[Trigger warning: depression, suicide, self harm. You are not alone – If you or someone you know is struggling with suicidal thoughts, please call 1-800-273-8255. Help is available 24/7.]
“Being depressed is like being locked in a cage and losing the key. You keep beating yourself up about it, but its not even your fault. Someone else took that key, but you could care less. You’re gonna blame it on someone, make it easy… you blame it on yourself. You’re stupid, you’re worthless… you lost that key, and now you’re stuck. You’re stuck… you’re messed up, everything that goes wrong is automatically your fault. And whoever invented this stupid cage didn’t forget to add a huge mirror in the back. A mirror that you can look into and see all of your faults… every single one. You can see just how ugly you are… the mirror makes you uglier. It makes you dumber, slower, meaner. More horrible than you ever imagined you could be. While you’re stuck in that cage it seems like everyone is so much better off. But in reality, half of those people are stuck in their cage too.
When you are in this cage, it takes far more courage to live than to die. It’s harder to wake up each morning, your head throbbing, a million troubling thoughts racing through your mind, eyes puffy and sore from crying yourself to sleep… hoping that when you wake up you won’t be in the cage anymore. Sometimes you just need to feel another kind of pain, any kind of pain, other than the pain inside that cage. Your mind. Then when you hurt yourself on the outside you hate yourself more. You screwed up again. You deserve to be in this cage.”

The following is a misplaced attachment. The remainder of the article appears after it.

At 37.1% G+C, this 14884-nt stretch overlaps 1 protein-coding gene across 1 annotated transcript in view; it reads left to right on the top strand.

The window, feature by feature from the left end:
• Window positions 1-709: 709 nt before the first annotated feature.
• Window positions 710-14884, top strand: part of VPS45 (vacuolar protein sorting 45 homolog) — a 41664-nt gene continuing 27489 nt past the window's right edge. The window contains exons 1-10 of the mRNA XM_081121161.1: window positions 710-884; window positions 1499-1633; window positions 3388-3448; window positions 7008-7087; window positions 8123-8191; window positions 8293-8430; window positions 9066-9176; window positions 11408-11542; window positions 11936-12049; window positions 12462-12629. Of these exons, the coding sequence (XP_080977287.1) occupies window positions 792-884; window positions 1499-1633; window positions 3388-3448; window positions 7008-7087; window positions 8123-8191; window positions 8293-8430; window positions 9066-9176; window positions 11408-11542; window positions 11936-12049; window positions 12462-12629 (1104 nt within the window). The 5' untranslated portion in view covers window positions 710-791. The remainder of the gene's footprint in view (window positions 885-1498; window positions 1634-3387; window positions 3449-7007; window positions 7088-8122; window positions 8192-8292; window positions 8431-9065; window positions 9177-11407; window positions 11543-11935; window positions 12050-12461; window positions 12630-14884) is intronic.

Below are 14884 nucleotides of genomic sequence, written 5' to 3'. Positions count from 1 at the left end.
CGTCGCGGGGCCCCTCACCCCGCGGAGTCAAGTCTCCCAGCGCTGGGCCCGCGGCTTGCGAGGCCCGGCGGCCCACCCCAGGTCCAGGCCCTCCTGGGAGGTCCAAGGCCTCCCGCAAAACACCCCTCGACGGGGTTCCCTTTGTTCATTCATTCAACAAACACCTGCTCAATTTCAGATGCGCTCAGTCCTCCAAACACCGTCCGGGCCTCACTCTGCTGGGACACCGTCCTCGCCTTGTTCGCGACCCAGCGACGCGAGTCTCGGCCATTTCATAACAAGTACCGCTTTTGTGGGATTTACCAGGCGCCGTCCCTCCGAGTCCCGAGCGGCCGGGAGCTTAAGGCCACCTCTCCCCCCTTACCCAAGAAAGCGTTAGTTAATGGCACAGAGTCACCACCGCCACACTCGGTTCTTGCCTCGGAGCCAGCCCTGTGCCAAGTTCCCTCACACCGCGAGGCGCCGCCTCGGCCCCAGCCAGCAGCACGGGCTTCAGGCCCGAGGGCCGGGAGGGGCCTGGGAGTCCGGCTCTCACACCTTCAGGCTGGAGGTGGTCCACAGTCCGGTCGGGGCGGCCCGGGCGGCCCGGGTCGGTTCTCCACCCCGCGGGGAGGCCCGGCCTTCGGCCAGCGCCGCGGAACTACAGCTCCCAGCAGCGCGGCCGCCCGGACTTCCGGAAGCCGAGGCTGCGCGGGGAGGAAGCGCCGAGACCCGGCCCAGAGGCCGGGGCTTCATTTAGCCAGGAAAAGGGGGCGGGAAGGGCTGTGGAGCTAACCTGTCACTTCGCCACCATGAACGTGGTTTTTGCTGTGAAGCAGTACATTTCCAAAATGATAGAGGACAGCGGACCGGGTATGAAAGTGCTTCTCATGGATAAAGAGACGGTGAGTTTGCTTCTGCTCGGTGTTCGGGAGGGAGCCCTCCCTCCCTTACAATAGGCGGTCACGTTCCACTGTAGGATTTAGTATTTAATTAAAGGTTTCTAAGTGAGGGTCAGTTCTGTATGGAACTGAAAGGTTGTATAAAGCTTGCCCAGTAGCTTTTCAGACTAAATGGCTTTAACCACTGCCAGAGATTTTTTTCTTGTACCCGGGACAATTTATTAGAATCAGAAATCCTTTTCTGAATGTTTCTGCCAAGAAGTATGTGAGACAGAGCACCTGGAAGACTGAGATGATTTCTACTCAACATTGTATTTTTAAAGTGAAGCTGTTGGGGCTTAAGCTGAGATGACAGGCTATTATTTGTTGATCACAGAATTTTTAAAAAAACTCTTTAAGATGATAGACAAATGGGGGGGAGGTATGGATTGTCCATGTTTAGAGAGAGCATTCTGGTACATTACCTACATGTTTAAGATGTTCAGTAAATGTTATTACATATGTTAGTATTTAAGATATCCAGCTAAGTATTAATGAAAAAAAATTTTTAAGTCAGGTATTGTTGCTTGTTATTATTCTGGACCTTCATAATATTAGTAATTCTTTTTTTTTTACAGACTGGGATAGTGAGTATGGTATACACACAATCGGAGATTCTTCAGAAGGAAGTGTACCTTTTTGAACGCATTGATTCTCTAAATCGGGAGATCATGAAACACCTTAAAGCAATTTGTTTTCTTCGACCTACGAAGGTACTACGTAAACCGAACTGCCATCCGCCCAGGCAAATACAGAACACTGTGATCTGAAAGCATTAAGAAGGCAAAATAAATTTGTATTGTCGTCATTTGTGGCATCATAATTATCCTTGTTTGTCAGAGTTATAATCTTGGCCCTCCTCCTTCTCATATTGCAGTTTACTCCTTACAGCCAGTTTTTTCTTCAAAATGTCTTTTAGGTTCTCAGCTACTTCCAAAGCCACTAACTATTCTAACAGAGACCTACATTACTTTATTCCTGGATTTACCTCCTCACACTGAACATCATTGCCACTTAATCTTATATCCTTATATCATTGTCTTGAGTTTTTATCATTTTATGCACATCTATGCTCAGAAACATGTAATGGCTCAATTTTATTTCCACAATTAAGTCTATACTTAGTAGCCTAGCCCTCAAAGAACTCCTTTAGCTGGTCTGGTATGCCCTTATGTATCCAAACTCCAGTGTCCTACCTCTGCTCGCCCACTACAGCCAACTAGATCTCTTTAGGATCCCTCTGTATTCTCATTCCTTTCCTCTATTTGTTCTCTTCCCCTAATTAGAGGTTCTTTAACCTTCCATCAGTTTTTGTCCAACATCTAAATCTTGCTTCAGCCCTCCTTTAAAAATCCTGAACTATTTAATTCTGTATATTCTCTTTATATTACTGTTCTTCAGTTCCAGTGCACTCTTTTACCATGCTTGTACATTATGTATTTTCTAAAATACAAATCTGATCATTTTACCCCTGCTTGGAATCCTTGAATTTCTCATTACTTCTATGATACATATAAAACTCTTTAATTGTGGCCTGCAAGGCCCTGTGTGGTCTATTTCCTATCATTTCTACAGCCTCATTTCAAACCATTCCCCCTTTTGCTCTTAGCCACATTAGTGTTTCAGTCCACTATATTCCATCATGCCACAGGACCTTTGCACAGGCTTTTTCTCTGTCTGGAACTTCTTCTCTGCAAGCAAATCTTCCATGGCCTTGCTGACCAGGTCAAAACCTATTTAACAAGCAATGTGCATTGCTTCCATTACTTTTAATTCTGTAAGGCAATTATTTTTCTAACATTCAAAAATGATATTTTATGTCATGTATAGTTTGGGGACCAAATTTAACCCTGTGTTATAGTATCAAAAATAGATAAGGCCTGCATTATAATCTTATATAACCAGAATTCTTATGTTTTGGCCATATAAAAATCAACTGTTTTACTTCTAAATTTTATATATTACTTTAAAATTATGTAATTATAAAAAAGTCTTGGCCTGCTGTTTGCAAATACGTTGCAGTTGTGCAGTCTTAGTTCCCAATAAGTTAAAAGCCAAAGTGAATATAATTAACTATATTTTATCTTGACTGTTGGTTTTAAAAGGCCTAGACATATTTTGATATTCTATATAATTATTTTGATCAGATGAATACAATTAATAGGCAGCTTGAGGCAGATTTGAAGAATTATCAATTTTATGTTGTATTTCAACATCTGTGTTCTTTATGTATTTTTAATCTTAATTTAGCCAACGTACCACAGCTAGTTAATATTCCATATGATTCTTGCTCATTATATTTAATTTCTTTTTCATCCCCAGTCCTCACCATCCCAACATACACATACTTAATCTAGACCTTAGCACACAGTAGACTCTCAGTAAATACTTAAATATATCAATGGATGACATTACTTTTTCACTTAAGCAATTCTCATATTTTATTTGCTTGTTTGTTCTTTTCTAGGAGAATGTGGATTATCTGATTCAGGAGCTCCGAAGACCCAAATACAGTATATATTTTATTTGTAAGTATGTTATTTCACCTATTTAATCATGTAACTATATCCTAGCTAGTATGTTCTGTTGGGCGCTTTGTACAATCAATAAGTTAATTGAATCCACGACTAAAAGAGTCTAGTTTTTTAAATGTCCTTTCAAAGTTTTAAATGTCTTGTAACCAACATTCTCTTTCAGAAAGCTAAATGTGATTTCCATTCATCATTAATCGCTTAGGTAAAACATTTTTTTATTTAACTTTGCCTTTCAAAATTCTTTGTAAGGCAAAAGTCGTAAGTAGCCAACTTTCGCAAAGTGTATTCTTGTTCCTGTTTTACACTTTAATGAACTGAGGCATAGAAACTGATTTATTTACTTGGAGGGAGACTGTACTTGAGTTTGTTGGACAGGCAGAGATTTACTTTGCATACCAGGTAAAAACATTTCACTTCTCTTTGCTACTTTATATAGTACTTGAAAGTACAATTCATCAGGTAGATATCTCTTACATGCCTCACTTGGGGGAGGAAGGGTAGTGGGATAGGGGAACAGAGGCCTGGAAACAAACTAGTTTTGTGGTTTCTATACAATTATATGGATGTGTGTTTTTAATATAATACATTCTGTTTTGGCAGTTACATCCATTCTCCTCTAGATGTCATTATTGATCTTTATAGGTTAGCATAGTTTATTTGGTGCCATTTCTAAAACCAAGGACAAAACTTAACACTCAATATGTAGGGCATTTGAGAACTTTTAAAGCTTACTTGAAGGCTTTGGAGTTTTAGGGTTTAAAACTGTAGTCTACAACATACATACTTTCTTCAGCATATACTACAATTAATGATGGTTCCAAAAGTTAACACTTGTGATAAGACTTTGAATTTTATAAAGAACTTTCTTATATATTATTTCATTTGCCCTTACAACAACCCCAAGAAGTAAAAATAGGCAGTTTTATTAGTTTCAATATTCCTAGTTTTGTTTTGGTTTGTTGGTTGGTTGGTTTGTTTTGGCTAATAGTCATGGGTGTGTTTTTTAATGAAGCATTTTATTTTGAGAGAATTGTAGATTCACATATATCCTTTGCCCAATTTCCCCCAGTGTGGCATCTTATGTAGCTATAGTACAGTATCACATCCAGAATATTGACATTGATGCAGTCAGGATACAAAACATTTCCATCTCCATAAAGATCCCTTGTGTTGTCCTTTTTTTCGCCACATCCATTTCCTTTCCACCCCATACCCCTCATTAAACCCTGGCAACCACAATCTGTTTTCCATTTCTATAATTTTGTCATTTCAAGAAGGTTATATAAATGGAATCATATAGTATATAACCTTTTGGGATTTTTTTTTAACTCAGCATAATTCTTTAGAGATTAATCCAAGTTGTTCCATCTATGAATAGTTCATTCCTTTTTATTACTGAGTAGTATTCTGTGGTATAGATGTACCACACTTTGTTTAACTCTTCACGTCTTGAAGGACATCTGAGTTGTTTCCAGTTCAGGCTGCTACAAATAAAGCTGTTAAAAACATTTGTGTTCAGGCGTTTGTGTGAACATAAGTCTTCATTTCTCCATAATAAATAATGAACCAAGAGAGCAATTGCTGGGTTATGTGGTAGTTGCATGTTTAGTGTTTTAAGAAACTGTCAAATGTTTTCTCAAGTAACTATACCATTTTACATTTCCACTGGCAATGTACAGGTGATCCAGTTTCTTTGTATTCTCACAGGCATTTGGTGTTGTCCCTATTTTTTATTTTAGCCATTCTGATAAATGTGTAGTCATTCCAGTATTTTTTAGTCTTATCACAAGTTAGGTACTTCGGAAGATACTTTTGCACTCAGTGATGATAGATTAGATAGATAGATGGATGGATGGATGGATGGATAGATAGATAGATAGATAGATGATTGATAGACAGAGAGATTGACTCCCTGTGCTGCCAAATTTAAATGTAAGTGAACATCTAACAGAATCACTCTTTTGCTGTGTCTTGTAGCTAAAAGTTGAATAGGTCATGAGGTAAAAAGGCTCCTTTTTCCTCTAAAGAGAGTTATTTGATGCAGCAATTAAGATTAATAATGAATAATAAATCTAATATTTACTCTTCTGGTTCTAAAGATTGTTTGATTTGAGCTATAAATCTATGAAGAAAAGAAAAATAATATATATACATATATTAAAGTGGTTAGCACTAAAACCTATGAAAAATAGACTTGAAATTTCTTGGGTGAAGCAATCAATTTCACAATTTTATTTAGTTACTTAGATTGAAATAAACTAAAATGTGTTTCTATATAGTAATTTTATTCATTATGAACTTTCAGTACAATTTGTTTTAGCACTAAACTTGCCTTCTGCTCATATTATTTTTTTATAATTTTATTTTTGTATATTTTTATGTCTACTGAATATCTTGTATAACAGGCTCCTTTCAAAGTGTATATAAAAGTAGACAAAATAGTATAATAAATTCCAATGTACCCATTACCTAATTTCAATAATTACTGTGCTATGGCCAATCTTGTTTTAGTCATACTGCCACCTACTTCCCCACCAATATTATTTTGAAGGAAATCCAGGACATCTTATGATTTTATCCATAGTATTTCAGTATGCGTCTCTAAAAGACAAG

I wrote that when I was a freshman in high school. It actually won an award on a blog site that I originally posted it on. I did edit out some of the teenage angst and ignorance, but I remember how real all of that was, and how deeply depressed I really was. I started to feel depressed in middle school, but of course at that age everyone just thinks it is moodiness and hormones. These were the thoughts that were going through my head. I was really good at hiding my depression (I still am). When I told my friends that I was hurting myself and that I thought I would be better off dead, they couldn’t believe that funny, happy, life of the party Megan would feel that way.
May is Mental Health Awareness Month. I want to continue to share my story so that others know that they are not alone. It was easier to share my struggle with depression when I was younger than it is to do it now. I know that being afraid to post about my mental health journey feeds into the stigma, and I want to be part of breaking that stigma. I am still healing and it has been a long road. I hope that my stories reach someone who needs to know that they aren’t the only person going through this. Other people’s stories that reflected my own were what led me to go to therapy, to take medication, and to work on myself. Thank you for taking the time to read part of my story.